Dabscheck also makes a point of asking his students where they obtain their information. Sadly, he is frequently disappointed to hear the answer that his students don't read newspapers. One suspects that some academics don't read newspapers either.
The collected work of the industrial relations journalist can be an important contemporary history in itself for the interested reader who is following an issue closely in the media. It can also be an important source material for the author and academic, who, with the benefit of hindsight, may disagree with certain interpretations of the journalist writing in the past, or is able to correct the record of some misreported facts, but nonetheless has a rich resource from which to draw information and compare with other historical records that may be uncovered during research.
I now want to turn to the journalist as author. Journalists have a distinct advantage over other writers when it comes to the more arduous task of writing contemporary history in book form. For a start, journalists are taught to write clearly and to use an entertaining style. Writing a book is very different to daily deadlines but a book publisher has a better than even chance that a journalist will be capable of sticking to a schedule and turning in a completed work.
Quality of the product may be a different matter. But the main point to make is that journalists have such a wealth of material at their fingertips, much of which probably hasn't found its way into print because of space reasons but which has been accumulated during the course of daily work.
This information can form the bare bones of a narrative, whether it is for a biography or a dissertation on a major issue of public interest.
Sometimes it would be a waste of this information if a book were not written. I certainly felt this way when I wrote my first book, on the pilots' strike. Early in the dispute, which from its start to last gasp lasted about seven months, I realised that the dispute had the dimension for a book and I approached the ABC's publishing unit. Ten years later I still get queries about the book and its availability all the time. The book is available in libraries and the odd second hand bookstore but otherwise is out of print. It stands as the only book on the subject and, unless I revise it, I expect this to remain the case. There is nothing else, except for the odd radio or television documentary, which pulls those tumultuous events together. It was an important history to tell. What happened a decade ago had implications for industrial relations in the early 1990s. It occurred just ahead of airline deregulation and the move away from a centralised wage system. It was the direct spur for Labor legislation enshrining for the first time a legal right to strike. It was something of a trial run for what the Coalition wanted to do to unions in general and it horrified some that a Labor government could so blatantly ignore union principles in its treatment of the pilots, even if they were perceived to come from a silvertail union that was not part of the ACTU family.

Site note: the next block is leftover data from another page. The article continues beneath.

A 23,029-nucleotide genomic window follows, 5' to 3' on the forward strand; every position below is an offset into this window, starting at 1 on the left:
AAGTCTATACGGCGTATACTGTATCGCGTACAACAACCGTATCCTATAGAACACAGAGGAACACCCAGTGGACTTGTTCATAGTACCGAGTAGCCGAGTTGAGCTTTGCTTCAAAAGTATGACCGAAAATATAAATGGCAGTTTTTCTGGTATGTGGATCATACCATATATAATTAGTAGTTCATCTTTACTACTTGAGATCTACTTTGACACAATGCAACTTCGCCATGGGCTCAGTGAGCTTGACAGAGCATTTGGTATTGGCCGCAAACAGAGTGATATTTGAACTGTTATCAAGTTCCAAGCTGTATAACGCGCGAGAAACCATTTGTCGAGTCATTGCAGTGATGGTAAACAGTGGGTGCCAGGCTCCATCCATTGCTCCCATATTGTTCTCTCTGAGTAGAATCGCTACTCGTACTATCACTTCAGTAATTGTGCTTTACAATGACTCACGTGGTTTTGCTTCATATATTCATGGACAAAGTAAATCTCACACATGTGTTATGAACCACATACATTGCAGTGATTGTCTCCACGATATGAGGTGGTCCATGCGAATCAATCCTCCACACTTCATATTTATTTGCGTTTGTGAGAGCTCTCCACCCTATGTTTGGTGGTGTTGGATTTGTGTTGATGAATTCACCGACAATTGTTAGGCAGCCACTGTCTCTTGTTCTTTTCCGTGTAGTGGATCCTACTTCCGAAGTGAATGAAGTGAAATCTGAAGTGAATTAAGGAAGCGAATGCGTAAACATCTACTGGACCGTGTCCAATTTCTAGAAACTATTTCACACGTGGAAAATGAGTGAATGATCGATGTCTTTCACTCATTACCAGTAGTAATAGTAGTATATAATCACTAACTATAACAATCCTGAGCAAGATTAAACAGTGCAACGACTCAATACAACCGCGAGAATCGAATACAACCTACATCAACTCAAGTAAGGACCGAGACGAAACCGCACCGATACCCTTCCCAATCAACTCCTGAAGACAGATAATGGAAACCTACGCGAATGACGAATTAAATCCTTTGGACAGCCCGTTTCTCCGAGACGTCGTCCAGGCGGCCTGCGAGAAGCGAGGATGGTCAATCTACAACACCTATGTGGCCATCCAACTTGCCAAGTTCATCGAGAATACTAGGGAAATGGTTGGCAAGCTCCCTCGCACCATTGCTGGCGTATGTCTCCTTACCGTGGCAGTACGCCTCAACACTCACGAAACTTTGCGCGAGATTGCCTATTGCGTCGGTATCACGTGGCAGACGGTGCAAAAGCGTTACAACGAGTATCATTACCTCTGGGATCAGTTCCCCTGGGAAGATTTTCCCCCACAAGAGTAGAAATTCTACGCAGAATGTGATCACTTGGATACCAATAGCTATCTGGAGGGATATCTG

For the pilots at the centre of that storm, the tale has not ended. There were family break-ups, financial collapses, suicides, pilots who returned to their jobs and are still vilified as "scabs", pilots who left Australia for good to fly for overseas airlines and pilots who never found work in aviation again and have never emotionally recovered from the stupidity of their union leadership that cost them their jobs.
The proliferation of books written by journalists these days surely demonstrates the keenness of publishers to tap into what journalists, as prospective authors, can offer them. Some of the products of these labours are good; others are not.